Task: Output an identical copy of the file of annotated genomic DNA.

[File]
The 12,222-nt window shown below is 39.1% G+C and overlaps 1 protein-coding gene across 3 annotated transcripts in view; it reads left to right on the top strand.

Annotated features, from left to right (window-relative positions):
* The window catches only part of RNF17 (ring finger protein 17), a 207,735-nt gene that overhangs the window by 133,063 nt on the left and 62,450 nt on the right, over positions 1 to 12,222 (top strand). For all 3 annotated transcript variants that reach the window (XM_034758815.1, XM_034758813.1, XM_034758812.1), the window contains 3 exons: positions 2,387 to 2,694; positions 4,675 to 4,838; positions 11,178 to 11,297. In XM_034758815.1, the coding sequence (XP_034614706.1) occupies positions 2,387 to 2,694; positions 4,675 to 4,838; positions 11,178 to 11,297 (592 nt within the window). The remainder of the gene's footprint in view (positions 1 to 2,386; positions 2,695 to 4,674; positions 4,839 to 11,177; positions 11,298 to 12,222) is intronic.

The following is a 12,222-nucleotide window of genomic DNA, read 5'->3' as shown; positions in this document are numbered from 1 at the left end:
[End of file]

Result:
The 12,222-nt window shown below is 39.1% G+C and overlaps 1 protein-coding gene across 3 annotated transcripts in view; it reads left to right on the top strand.

Annotated features, from left to right (window-relative positions):
* The window catches only part of RNF17 (ring finger protein 17), a 207,735-nt gene that overhangs the window by 133,063 nt on the left and 62,450 nt on the right, over positions 1 to 12,222 (top strand). For all 3 annotated transcript variants that reach the window (XM_034758815.1, XM_034758813.1, XM_034758812.1), the window contains 3 exons: positions 2,387 to 2,694; positions 4,675 to 4,838; positions 11,178 to 11,297. In XM_034758815.1, the coding sequence (XP_034614706.1) occupies positions 2,387 to 2,694; positions 4,675 to 4,838; positions 11,178 to 11,297 (592 nt within the window). The remainder of the gene's footprint in view (positions 1 to 2,386; positions 2,695 to 4,674; positions 4,839 to 11,177; positions 11,298 to 12,222) is intronic.

The following is a 12,222-nucleotide window of genomic DNA, read 5'->3' as shown; positions in this document are numbered from 1 at the left end: